'Superstorm' Sandy is being called a once-in-a-lifetime storm. While it's the big cities that are grabbing most of the headlines, Sandy affected every family on the eastern seaboard. After weathering Sandy with kids in tow, our network of contributors are sharing their experiences. From basements and suburban yards in the most populated corridor of the United States, below are excerpts of stories about mother's intuition, which should never be doubted, and collecting buckets of rainwater to, in dire need, flush the toilet.
'Camping out' with family during 'Superstorm' Sandy
DENVILLE, N.J.-- We were lucky in northern New Jersey that we didn't get a direct hit when Sandy made landfall about 8-9 PM last night. We took all of our spare blankets and pillows and made camp in our basement. The large trees began to bend around 9 PM as the wind began to make an eerie howl and the gusts brought the noise of things hitting the roof.
Our lights began to blink, and we knew that we were in the height of the storm around 11 PM. The winds were whipping things onto the cars, into the house, and down the street. We moved to the basement and tried our best to rest with the children. We had told them we were having a "camp out" the night before, so they were surprisingly fine. The kids thought it was fun to have a sleep-over party in our basement. I was very grateful that I had kept my cool even though inside I was terrified hearing the winds. I'm nearly 40 years old, and I've never heard wind that powerful before.
- Gioia Degenaars
Weathering 'Superstorm' Sandy
DELRAN, N.J. -- The winds were strong during the day, but nothing like they were when it got dark and whipped the trees around. I think that was the hardest part, and the scariest for the kids, when it was dark outside and the wind was howling and blowing but we couldn't see anything. My family slept downstairs together, which is a much safer place than upstairs during a storm like that, and we got through the night safely.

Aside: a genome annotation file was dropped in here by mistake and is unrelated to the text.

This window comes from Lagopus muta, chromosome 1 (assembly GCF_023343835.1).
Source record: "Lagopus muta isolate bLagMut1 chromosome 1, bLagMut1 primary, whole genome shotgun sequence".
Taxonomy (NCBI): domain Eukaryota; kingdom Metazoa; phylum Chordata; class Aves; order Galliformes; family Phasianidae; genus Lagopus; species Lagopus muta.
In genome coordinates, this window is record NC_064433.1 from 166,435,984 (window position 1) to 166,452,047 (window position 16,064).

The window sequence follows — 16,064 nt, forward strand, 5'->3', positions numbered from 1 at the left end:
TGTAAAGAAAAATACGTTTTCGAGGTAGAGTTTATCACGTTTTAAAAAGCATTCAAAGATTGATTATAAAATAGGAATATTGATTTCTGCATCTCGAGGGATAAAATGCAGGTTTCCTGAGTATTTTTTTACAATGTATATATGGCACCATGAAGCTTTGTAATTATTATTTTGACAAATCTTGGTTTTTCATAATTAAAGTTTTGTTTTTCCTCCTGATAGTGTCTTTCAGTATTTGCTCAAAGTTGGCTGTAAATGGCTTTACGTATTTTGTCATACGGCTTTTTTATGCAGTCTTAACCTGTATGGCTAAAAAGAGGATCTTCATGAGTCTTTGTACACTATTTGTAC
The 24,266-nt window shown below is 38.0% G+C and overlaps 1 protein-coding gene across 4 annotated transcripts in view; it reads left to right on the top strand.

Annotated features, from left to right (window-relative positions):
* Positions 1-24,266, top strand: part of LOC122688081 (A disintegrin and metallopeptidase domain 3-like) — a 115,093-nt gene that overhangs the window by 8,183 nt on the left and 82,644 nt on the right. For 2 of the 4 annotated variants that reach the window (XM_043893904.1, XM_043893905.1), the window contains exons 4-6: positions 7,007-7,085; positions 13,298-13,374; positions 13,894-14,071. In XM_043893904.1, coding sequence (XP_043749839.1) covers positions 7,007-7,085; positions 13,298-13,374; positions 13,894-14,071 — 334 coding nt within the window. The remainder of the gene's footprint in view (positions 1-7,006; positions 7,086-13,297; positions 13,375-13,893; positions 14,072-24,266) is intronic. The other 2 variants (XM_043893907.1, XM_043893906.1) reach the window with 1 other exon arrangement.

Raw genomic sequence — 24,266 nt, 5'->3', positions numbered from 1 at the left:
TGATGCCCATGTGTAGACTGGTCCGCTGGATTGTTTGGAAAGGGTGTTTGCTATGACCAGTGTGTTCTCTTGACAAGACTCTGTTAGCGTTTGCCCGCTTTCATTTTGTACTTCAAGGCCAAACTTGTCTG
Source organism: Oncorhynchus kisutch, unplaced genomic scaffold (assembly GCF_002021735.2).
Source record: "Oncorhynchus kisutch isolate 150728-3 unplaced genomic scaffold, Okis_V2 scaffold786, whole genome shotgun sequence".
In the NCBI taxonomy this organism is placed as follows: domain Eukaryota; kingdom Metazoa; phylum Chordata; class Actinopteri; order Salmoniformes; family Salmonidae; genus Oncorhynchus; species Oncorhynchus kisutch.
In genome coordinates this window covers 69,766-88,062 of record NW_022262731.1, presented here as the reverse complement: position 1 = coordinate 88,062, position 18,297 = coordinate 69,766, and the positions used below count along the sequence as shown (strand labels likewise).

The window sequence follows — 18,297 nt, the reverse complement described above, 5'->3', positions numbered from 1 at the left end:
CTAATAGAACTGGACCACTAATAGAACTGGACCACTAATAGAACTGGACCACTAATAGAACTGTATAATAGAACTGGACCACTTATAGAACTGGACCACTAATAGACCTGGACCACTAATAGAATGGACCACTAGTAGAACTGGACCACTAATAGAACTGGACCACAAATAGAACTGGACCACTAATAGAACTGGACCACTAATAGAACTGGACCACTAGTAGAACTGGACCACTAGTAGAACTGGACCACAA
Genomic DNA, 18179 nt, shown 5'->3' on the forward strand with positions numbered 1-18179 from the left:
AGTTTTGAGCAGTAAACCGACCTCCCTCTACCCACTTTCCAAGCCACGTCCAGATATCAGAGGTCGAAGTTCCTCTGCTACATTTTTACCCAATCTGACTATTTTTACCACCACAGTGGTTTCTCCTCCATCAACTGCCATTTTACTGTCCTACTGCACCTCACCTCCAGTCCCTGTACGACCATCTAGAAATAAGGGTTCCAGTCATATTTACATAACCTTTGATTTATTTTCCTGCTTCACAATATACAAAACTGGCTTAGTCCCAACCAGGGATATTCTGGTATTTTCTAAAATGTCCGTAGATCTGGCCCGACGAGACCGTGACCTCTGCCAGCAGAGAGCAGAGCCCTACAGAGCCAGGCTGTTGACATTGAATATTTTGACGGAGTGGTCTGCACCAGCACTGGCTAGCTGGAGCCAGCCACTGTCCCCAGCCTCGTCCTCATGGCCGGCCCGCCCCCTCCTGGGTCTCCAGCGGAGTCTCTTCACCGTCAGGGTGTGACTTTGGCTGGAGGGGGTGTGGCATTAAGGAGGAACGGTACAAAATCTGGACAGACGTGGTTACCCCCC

- Julie Wimmer
The "not so" perfect storm
PASSAIC COUNTY, N.J. -- Both my children left to stay with their father in a nearby town so I began to fear for their safety when I started to see the real-life devastation unfold. The NYSE and Times Square were empty. The beaches slowly deteriorating. I frequently checked up on them through phone calls and messaging. My daughter seemed very calm and more focused on the fact that her school was closed. I was frightened every time I heard of an injury to a child or person. The wind got stronger and a colorful light show of exploding transformers was appreciated. I, then, decided it was time to retreat to the safest part of my house to sleep. The clattering and howling winds did not help my sleep.
Fortunately, my direct area currently seems to be safe. I do not see any down wires or trees. My neighbor, however, lost some siding and my other neighbor lost half of her fence. I must say that I am extremely satisfied with the sense of community that was shown before, during, and currently with 'superstorm' Sandy. Even in the social media world, everyone has been checking on one another and sharing pictures and resources. The governors efforts along with President Obama and other state leaders is amazing. Thanks to them and emergency management and preparedness efforts, most people took heed and followed directions. I feel that my children learned how a community should stick together and help one another out in times of need- Dana R. Arevalo
Mom's intuition got her home to the kids in time before 'Frankestorm' Sandy
SILVER SPRING, Md. -- When the threat became imminent, my husband and I were in Boston at our son's college parent weekend. One daughter was staying with friends and expected to return to our house [in Maryland, on the outskirts of D.C.] before we did, and the other was experiencing her first time alone for the weekend at home. My "mom's intuition" told me not to gamble on our Sunday evening flight. It hadn't been canceled as of early Sunday. We tried to switch to an earlier flight and came upon the expected news that every flight out of Logan was overbooked. I insisted we grab two of the few Amtrak seats left. It was a wise decision. A few hours into our train ride, our would-be flight canceled. As we rumbled through Connecticut approaching the New York border, Amtrak announced its upcoming cancellation of all trains north of New York City. We had enough time to pass through with an hour to spare. Relying on intuition and planning for communications outages gave me the peace of mind I needed as my husband and I - ironically- headed into the storm.
- Carol Bengle Gilbert
Sandy brings whipping winds, pelting rain
ELIZABETHTOWN, Pa. -- This morning, the first thing I did was run to the front window, then to the back window to see what damages we had. All in all, we fared very well. We didn't lose power and only a few branches fell in the front yard. Although the temperature has dropped and is a whopping 43 degrees this afternoon. Our main concern is the Susquehanna river. It has yet to crest and with all the flooding in upstate New York that will flow our way, I have a feeling the worst is yet to come.
- Rebecca Johnson